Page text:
Friday, August 10, 2012

What to Make of Dwight Howard as a Laker

Dwight Howard's not sure why you're so upset. (
There's no reason to like him.

Dwight Howard is personable in public, likes to crack wise, and, hell, he even recorded a Kidz Bop album (quality not to be mentioned) in an attempt to endear himself to fans. He is can be a good sport and sells it all with a charming smile.

Howard damaged his public image, though, as he snaked his way out of Orlando and the extension he chose to sign that would have kept him as the Magic's centerpiece for the 2012-13 season. Maybe, to the casual fan, that's no big deal. But NBA diehards will not — should not — forget Howard's actions.

Howard tried to preserve his reputation by stating publicly his intention to stay with the organization that drafted him in 2004. Amidst rumors that Stan Van Gundy could be a victim of the Dwightmare, Howard put on a fabricated front. All was naught, because word leaked that, despite signing the extension, behind closed doors Howard still desired a trade.

He may redeem himself in time. Lakers fans will love him as soon as his first promotional photos are released, if they aren't already fawning.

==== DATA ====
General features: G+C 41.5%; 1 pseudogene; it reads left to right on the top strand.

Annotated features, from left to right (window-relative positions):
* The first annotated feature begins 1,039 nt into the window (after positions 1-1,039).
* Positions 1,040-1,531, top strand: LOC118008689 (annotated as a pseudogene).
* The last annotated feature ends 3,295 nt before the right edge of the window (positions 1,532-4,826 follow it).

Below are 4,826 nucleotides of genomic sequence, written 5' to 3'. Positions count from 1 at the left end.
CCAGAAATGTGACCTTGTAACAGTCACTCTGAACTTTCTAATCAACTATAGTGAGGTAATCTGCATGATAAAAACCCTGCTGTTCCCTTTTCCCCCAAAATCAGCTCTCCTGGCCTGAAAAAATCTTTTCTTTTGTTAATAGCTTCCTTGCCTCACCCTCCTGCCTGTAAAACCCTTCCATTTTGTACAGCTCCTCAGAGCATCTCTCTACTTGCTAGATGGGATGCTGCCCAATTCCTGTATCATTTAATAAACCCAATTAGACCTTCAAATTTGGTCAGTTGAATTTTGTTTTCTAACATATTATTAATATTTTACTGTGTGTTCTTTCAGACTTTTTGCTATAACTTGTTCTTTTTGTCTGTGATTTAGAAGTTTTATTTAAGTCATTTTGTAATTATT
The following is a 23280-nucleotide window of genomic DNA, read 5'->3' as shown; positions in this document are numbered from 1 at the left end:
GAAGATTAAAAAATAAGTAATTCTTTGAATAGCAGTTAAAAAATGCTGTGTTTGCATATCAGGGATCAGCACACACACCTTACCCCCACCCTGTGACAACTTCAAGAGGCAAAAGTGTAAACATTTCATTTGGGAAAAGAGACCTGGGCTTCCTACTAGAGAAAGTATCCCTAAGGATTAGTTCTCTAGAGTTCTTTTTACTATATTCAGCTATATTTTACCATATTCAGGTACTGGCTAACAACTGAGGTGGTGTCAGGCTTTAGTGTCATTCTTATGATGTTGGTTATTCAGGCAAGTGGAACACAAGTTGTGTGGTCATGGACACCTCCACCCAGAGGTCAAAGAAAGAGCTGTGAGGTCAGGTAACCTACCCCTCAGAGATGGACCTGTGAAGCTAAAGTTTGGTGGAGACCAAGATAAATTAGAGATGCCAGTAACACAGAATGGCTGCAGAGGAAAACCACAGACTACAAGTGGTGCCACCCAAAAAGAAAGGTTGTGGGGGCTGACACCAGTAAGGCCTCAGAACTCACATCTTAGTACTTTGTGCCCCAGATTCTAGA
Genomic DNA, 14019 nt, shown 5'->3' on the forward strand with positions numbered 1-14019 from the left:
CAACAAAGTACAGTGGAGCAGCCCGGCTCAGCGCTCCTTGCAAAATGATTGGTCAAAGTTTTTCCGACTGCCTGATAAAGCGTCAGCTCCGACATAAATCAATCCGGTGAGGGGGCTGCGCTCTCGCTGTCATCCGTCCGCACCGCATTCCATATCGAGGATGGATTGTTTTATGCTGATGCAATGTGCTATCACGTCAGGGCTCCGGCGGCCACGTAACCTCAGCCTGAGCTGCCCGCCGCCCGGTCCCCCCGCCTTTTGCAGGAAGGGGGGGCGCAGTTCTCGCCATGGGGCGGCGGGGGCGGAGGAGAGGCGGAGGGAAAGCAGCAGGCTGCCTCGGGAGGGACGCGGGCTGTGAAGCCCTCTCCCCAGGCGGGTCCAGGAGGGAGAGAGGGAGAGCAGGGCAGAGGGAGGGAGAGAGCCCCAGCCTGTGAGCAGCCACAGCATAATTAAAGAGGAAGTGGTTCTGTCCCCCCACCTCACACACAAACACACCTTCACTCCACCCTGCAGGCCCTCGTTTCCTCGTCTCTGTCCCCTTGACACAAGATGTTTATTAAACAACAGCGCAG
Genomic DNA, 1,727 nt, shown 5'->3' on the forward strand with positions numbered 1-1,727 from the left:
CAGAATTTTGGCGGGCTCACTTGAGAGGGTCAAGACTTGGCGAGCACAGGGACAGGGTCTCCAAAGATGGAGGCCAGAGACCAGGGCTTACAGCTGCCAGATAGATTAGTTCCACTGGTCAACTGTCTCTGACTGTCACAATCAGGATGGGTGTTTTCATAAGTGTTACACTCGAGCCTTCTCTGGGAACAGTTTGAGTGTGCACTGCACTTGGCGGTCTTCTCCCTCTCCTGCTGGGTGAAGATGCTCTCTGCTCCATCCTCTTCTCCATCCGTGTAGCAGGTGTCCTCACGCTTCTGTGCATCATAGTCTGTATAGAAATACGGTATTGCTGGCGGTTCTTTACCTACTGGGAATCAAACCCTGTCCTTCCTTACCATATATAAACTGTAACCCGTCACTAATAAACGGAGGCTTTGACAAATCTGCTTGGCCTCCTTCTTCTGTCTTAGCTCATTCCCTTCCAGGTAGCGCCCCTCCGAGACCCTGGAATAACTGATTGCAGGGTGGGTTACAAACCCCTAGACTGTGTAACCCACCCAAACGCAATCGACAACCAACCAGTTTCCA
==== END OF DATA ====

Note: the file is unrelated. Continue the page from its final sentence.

As they should. No matter your take on Howard's tactics leading to the massive four-team trade which landed him in Los Angeles and, including draft picks, shuffled more than 12 players around the league — he made the right choice. That statement does not need to appear in bold font because it should not shock anyone.

Few places can offer the talent that will surround Howard as the yellow-clad team of Staples Center. Remember, the Lakers were Howard's original team of choice before being swayed by the Brooklyn Nets. Howard has wanted to be part of a superstar cast rather than be a roster's headliner since the beginning of this messy saga.

The Orlando front office simply wasn't getting it done. Gilbert Arenas is not Kobe Bryant. As strong as he came on last season, Ryan Anderson is not Pau Gasol. For what he can do, Jameer Nelson is light-years away from being Steve Nash.

If he wants a ring sooner than later, Howard did the right thing. If he wants a bigger or longer contract in a place of his own choosing, Howard has the right to explore free agency next summer. The trade was, ultimately, a business decision made by the Magic. They forsook better offers from Brooklyn and the Houston Rockets, and were forced to settle for less.

Dealing Howard before seeing him on the court again was right for multiple reasons (locker room presence, the aftermath of back surgery, et al.). The Orlando front office is right for having done it. And for all the hemming and hawing, Howard is right purely on a basketball level for having forced the Magic's hand.

Assuming he wants to win now, Howard has improved his place in the NBA, even if he unmasked himself in the process.

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